Make love, not war

In her final blog, Leora Lightwoman explains the relevance of Tantra, and takes us through her perso

For the main part, what is advertised as “Tantra” today is in fact “neo-Tantra”, modern syntheses of one or more traditional Tantric paths interwoven with more eclectic movement meditations, healing processes and personal sharing, dialogue and guidance.

The intention of these schools is to offer a practical, spiritual approach to relationships, meditation and life. So the goal is not purely “nirvana” or transcendence, but also to become a happier, more loving and fulfilled human being.

As body-oriented psychotherapy evolves, it has become ever clearer how our parents’ relationship – and this fundamentally involves their sexual relationship – shapes our own patterns in relationship and our sexual expression.

It is also apparent that dissatisfaction and immaturity in these areas leads to all manner of compensatory behaviours, from family break-up to sexual abuse to cultural, religious and international warfare. On the other hand, when one has a fulfilled, mature, spiritual sexual life, then a sense of completeness, overflowing love, connectedness and generosity is the natural consequence.

Tantra and neo-Tantra can offer both individuals and couples the skills and transformation required to truly “make love not war”.

My journey:

After completing a degree in Psychology, and feeling empty and unsatisfied with the information that I had learned, I trained as a yoga teacher. This gave meaning to my life. The method of yoga I was practising was from the Vajryana school of Buddhism, and it worked with the elements of earth, water, fire, air and ether (the substance within which all elements reside).

It was Tantric in the non-sexual sense. In exploring the elements as they related to the physical body, seeking balance and harmony, I reflected on these elements and this balance in the whole of life.

Meanwhile my intimate relationships were a mess. I was frequently attracted to men who were either unavailable or were not interested in committed partnership.

Motivated by feelings of frustration, isolation and longing for the truth, I travelled first to a Thai monastery to practice vipassana (insight) meditation, and then to Australia where I attended an international conference on the breath.

Here I discovered Tantra, or neo-Tantra, and it was absolutely a seminal moment in my life. Despite being a shy, rather awkward young woman, I realised that I could have a deep sense of connection with a whole room full of strangers, without wanting something from them or needing them to be any different.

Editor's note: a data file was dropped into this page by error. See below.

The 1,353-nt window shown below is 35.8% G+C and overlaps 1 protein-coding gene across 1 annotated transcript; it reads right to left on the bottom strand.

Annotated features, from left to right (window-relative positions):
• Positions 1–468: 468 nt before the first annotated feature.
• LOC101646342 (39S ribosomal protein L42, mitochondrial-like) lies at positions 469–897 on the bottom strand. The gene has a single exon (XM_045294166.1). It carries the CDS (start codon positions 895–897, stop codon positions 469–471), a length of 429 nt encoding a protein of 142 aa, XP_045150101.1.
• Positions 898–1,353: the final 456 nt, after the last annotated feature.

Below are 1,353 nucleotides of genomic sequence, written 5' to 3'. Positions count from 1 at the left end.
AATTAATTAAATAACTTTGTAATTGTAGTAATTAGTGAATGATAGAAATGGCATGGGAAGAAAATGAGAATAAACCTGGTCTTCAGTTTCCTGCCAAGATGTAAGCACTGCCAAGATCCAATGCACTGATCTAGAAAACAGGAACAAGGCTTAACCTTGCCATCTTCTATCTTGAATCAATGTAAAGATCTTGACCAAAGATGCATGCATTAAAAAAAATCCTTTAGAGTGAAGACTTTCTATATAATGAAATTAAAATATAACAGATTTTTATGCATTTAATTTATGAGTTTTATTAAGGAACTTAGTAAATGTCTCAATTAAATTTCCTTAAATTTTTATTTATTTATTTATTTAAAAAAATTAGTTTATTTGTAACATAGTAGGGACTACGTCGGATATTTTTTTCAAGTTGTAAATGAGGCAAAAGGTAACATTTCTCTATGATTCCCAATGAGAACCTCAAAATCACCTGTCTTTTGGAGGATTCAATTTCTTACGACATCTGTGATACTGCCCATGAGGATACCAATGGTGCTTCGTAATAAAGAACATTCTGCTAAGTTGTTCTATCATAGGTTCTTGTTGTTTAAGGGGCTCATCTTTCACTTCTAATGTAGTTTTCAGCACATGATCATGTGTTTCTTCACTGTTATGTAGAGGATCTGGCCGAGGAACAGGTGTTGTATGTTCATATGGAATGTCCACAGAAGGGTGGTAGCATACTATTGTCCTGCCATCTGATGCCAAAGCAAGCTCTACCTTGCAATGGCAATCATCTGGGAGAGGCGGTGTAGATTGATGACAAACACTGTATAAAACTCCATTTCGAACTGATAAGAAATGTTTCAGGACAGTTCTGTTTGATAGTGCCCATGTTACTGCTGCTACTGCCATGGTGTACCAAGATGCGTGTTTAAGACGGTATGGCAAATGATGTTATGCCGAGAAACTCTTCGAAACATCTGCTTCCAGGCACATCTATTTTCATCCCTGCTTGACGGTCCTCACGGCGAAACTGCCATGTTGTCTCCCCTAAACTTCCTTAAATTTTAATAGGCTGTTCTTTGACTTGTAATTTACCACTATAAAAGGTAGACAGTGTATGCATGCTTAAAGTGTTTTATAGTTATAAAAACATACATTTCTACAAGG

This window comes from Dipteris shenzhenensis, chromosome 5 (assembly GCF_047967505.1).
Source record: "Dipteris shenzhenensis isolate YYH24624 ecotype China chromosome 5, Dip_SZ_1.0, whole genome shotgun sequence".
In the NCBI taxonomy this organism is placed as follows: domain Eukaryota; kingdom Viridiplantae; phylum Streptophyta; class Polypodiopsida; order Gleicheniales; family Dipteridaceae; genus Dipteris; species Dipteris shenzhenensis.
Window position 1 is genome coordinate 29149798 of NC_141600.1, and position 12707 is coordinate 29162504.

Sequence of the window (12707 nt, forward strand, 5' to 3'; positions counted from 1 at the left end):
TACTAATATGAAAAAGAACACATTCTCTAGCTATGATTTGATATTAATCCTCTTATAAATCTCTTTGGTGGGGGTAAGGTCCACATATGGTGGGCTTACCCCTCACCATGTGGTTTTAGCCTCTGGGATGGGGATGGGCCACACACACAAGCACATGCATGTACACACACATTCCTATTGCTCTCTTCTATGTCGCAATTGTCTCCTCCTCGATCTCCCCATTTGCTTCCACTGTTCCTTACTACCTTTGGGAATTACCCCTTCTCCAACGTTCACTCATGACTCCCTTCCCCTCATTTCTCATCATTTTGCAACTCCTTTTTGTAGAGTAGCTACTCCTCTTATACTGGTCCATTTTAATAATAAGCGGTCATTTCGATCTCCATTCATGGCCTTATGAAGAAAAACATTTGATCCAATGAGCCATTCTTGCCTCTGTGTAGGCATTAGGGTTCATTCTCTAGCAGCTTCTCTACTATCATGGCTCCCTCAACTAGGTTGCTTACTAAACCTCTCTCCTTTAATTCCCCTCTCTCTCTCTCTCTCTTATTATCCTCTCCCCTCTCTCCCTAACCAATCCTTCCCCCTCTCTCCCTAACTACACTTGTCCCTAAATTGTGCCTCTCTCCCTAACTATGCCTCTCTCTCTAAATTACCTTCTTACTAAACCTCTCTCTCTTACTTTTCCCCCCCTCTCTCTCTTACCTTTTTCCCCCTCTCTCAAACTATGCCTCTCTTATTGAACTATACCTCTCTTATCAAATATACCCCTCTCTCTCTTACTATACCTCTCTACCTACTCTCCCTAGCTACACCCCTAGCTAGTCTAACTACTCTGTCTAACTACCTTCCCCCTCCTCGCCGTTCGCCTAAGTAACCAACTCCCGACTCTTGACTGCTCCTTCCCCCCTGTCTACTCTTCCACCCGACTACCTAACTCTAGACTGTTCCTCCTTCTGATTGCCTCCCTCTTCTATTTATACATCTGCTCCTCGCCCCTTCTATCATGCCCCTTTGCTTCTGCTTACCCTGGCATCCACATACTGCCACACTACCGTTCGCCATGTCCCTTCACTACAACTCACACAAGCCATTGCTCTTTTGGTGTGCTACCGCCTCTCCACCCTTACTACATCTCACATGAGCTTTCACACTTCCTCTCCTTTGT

I had a sense of wholeness and completeness in myself, for the first time in my adult life. It was truly as if my body were, to use a popular Tantric metaphor, a flute, and that my breath and energy could travel up and down it freely, and it was all integrated.

Meditation was a sexual experience. Sexual expression was mediation. Love was the gateway that connected them both. And it was both quite a raw personal experience of opening and feeling vulnerable in an unfamiliar way, and yet also very joyful and transcendent.

From that point I continued my Tantric studies with various teachers, and became a Tantra facilitator myself, starting my own school, Diamond Light Tantra, in 2000. Adults of all ages and backgrounds, and from different religions attend. Students report benefits such as reconnection with beauty and sacredness, recognition that true fulfilment lies within themselves, and renewed vitality and connection with life.

After many years of marriage devoid of deep intimacy, long-term partners have fallen in love with each other again. Women who connect more deeply with their bodies have been able to conceive, immediately, after years of unsuccessfully trying, and have healed trauma from early experiences including sexual abuse.

Men feel more in touch with their potency and identity as men, as well as with their capacity to give and receive love. Couples make love as a spiritual practice, as prayer, for their relationship, for their children and for the healing of the planet.

Leora Lightwoman read psychology at Oxford University, then trained as a yoga teacher and bodyworker. She has been a Tantra practitioner since 1993. In 2001 she formed her own school, Diamond Light Tantra. This is a pragmatic and eclectic approach to sexual, emotional and spiritual healing.
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Work with us: Wellcome Scholarship at the New Statesman

Be one of our 2016 science interns.

Britain needs more great science writers – particularly from backgrounds which have been traditionally under-represented in the media.

To address this, the New Statesman and Wellcome Trust, in partnership with Creative Access, have come together to offer annual placements to student or graduates from an ethnic minority background*.

The final 2016 placement will take place this Autumn/Winter (the exact date is flexible) and will last for four weeks.

Over the course of the placement, the successful applicants will:

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Please write an 800-word blogpost on a recent or upcoming scientific development which you feel has the potential to change lives significantly, explaining clearly and concisely what stage the research is at, and how it is likely to proceed. It should be written as if for the NS audience - interested, intelligent laypeople.

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Applications close on 30 September 2016. Interviews will take place soon after.

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